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WBZ-TV (CBS) Boston airs coverage including and sites

Kevin Johnson and his site,, as well as the site, have received television coverage in a segment entitled, “‘Curious’ About Credit Card Interest Rates.”  The piece was aired by WBZ-TV (CBS) Boston on March 17, 2009, as reported by Paula Ebben.

Part of the story featured Kevin as he described his ordeal with American Express, and he was quoted to say:

“People like me, who have excellent credit, pristine payment histories, are getting thrown under the bus as it were, and again, I think that a lot of the tactics that they are using now are totally illegal.”

Following the aforementioned quote, the report suggested, “unfortunately, they’re not against the law, yet.”  This matter of legality, or not, merits some discussion here.  Media coverage in print or broadcast is often constrained by space and time limitations. 

While I am not a lawyer, the “not against the law, yet” remark that followed Kevin’s quote could be perceived by viewers as one that corrects him (as though he may be misinformed).  However, I happen to know that had he been given more time, Kevin could have in turn added clarity.  For instance, the fact that there are now 12 class action lawsuits (that we are tracking to-date) against Chase, supports the proposition that Kevin presented.  At the very least, it has been vigorously alleged that what Chase has done, is indeed “totally illegal.”

I ran into this same situation when I received coverage in the New York Times.  The typical quote that Chase keeps sending out in its media spin campaign was used: “these changes affected less than one half of 1 percent of its accounts and were aimed at those who had carried large balances for more than two years while making little progress in paying them off.” 

Although Ron Lieber did publish my own personal rebuttal to the “little progress in paying them off” claim on the part of Chase in a snippet of text from me, I had a lot more to say and was only able to fully articulate my points here on the site, which imposes no limits on space.  As a reminder, here are a few links that shed additional light on the New York Times coverage:

Dr. Robert Lahm in the New York Times — Not enough space, to talk about Chase

Only Paying the Minimum–Not True in my Case with Chase

The two posts above primarily referred to my own situation.  However, Chase has continued to “hunker down” in the press and repeat information that is extremely misleading, which reporters keep publishing without much apparent effort at critical reasoning or further investigation (I sent a correction to USA Today’s Kathy Chu, for instance, which it seems to have ignored).  For a while, there were no observable efforts to associate a number with the stated percentage.  We now know by our own estimates as well as some subsequent quotes from Chase that the “less than one half of 1 percent” is associated with 400,000 account holders (if the claimed percentage and 400,000 number is accurate).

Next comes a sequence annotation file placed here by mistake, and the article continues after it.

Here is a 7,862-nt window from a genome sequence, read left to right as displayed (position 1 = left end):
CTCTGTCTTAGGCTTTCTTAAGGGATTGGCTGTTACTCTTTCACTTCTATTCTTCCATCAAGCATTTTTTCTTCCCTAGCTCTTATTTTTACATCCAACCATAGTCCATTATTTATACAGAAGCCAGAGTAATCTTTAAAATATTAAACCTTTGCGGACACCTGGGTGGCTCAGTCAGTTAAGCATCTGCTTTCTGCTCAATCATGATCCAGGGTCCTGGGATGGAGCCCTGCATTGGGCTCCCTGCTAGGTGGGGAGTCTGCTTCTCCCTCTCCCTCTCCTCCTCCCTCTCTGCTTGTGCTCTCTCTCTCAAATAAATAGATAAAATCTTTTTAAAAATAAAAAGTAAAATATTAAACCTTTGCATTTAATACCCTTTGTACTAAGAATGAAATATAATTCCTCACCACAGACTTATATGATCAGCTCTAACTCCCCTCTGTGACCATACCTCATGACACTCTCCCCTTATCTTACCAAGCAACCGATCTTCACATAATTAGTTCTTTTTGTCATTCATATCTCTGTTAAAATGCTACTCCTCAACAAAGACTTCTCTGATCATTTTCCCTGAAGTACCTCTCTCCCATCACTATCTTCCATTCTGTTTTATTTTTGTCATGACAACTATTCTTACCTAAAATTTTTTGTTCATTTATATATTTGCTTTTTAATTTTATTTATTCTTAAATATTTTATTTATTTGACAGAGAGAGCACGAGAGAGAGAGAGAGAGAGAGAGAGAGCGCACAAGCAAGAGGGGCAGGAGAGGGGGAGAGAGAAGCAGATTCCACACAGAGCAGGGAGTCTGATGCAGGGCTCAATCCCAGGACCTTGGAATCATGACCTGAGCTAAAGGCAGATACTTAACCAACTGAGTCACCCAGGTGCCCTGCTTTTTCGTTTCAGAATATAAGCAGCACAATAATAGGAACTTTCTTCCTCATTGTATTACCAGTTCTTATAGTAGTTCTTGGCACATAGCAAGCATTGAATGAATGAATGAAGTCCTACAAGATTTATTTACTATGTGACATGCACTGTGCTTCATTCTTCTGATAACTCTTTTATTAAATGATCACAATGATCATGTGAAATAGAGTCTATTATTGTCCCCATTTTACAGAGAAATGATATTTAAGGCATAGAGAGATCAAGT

Regardless of the number or the percentage, the original “spin” was an obvious deflection meant to minimize the issue with respect to the number of persons who were impacted.  That any member of the media would fail to cross-examine what this number really means constitutes some very irresponsible reporting, and is a true injustice, especially in such challenging times.  For instance, by comparison, according to a report in the Financial Times, there were 290,631 foreclosure filings in February 2009 (one out of every 440 homes).  Further, given that many of the account holders may have families or own small businesses that have been hurt (and those small businesses may employ others), a domino effect would render that 400,000 number far larger relative to its actual impact on regular folks like you and me.  We also know the “squeeze” in general on the part of the credit card industry as a whole is affecting entrepreneurs (and as an entrepreneurship professor, this is extremely troubling to me).

Nevertheless, even one person being treated unfairly goes completely against statements made by Chase executives in Congressional testimony (just like the lies about providing an opt out, as evidenced by the fact that an opt out is conspicuously missing; see item 7, here).  Carter Franke, (page 1) said:

We appreciate our customers, and we believe our success is based on maintaining a good relationship with every one of them.